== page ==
The Sugar Quill
Author: Madaline Fabray  Story: View Through a Lens  Chapter: Default
The distribution of this story is for personal use only. Any other form of distribution is prohibited without the consent of the author.

The Mind’s Lens

“What a zoo!” sighed Orla Quirke as she and Colin Creevey stumbled into the photography room and collapsed onto an old, moth-eaten couch. The faded couch creaked and groaned in protest.


Orla brushed back an unruly strand of hair that had escaped the confines of her now rumpled bun. She looked at Colin, who had leaned back against the couch with a sigh. “Tell me, why do we get all these plum assignments?”


“Actually,” Colin answered without opening his eyes,. “between it being Valentine’s Day and since it involves Harry Potter, I think this might be our biggest assignment yet.”


“Yeah,” Orla grumbled. “We just might make it to page 30.”


“You think?” Colin opened his eyes, and they were twinkling with impish amusement. “That far forward? Things are looking up for us!”


Orla laughed despite herself. “Actually,” she mused, “how is olSkeeter feeling about Harry Potter nowadays? Is she still angry at him for not inviting her to his wedding?”


Colin grinned. “That was nearly five years ago, and even Skeeter doesn’t hold a grudge for that long. I got several pictures of Harry and Ginny Potter. They look so great together!” And here, his expression took on a far-away, dreamy look.


“You've never stopped your hero-worship of him, have you?” Orla looked with amusement at the photographer, who merely gave her a shrug in return.


“He’s a hero,” Colin said. “He’s also a great guy. Human, you know? Even after he defeated You-Know-Who, after he won the Triwizard Tournament, after he defeated the basilisk, he never became snide or felt himself better than anyone else. I remember my first year at Hogwarts, our Defense teacher. He was hopeless. Lockhart, that was him. He thought the world revolved around him…”


“My sister thought the world revolved around him too, and so did a lot of her friends,” Orla said. “He was kind of cute, but he’s in St. Mungo’s now, isn’t he?”


Colin nodded. “Permanently, too. Undone by his own spell. Well, he had an ego the size of Hogwarts, yet he didn’t do half of what Harry did.” Suddenly, Colin cracked up laughing.


“What is it?” Orla looked up from her notepad.


“Oh, just thinking of Lockhart and the basilisk made me remember something.” Colin chortled a moment more before explaining. “Valentine’s Day, he had arranged something, I guess, where a bunch of dwarves were conned into becoming singing telegrams. Harry, I heard, got one. From Ginny.” His eyes twinkling, Colin started singing in a decent tenor voice: “‘His eyes are as green as a fresh-pickled toad, his hair is as dark as a blackboard. I wish he were mine, he’s really…’” Colin was laughing too hard at this point to continue.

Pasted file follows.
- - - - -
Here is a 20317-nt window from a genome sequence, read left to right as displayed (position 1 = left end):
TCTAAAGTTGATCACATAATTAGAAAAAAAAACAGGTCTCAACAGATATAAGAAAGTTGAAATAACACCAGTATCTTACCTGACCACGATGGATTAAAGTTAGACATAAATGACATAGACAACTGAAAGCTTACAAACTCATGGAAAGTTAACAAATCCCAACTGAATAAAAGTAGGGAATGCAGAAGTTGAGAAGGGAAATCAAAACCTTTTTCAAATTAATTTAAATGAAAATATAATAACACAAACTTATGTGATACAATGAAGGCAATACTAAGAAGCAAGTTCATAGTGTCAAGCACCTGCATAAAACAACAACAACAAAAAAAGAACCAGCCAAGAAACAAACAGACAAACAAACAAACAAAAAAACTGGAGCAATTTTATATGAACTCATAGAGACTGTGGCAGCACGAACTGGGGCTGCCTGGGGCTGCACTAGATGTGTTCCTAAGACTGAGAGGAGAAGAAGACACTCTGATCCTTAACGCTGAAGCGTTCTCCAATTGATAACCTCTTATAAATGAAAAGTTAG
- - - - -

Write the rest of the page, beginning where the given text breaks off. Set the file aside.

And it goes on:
“That must have been a sight to see,” Orla said with a smile.


“Yeah, I wish I could have seen it,” Colin said wistfully, then he explained, “I was Petrified before then.”


Ooo, I forgot, you were one of those attacked by the monster!” Orla’s dark brown eyes flew open wide. “That must have been awful!”


Colin shrugged. “Actually, I was only Petrified. I don’t remember too much. I had been trying to sneak up to see Harry Potter after that amazing Quidditch game, where he had caught the Snitch despite the hexed Bludger. On my way, I saw something big move, and I went to take a picture, and bam! Next thing I know, I’m waking up in the infirmary with a strange potato taste in my mouth and Pomfrey telling me it was now nearly summer.”


“Wow, you never told me about that, Colin, and we’ve worked together for about three years now!”


“Not much to tell, really.” With a slight groan, Colin stood up. “Well, I suppose I should get to work on these photos, and you need to work on your award-winning news story on how the traditions of snogging and candy-giving are still alive and well on Valentine’s Day.” He shook his head wistfully. “Were we ever that young?” He disappeared behind a curtain in the lab room, whistling tunelessly under his breath.


“I think so,” Orla said absently as she took out her pink Quick-Quotes quill and tapped the end with her finger. She set it on the notebook, where it started scribbling additional notes. She chewed thoughtfully on her little nail as she debated on how to write her story.


A paper airplane memo struck her in the head, breaking her concentration.


Oww,” Orla muttered irritably as she rubbed her right cheek. She snatched up the offending memo and opened it impatiently. She groaned aloud and crumpled the memo.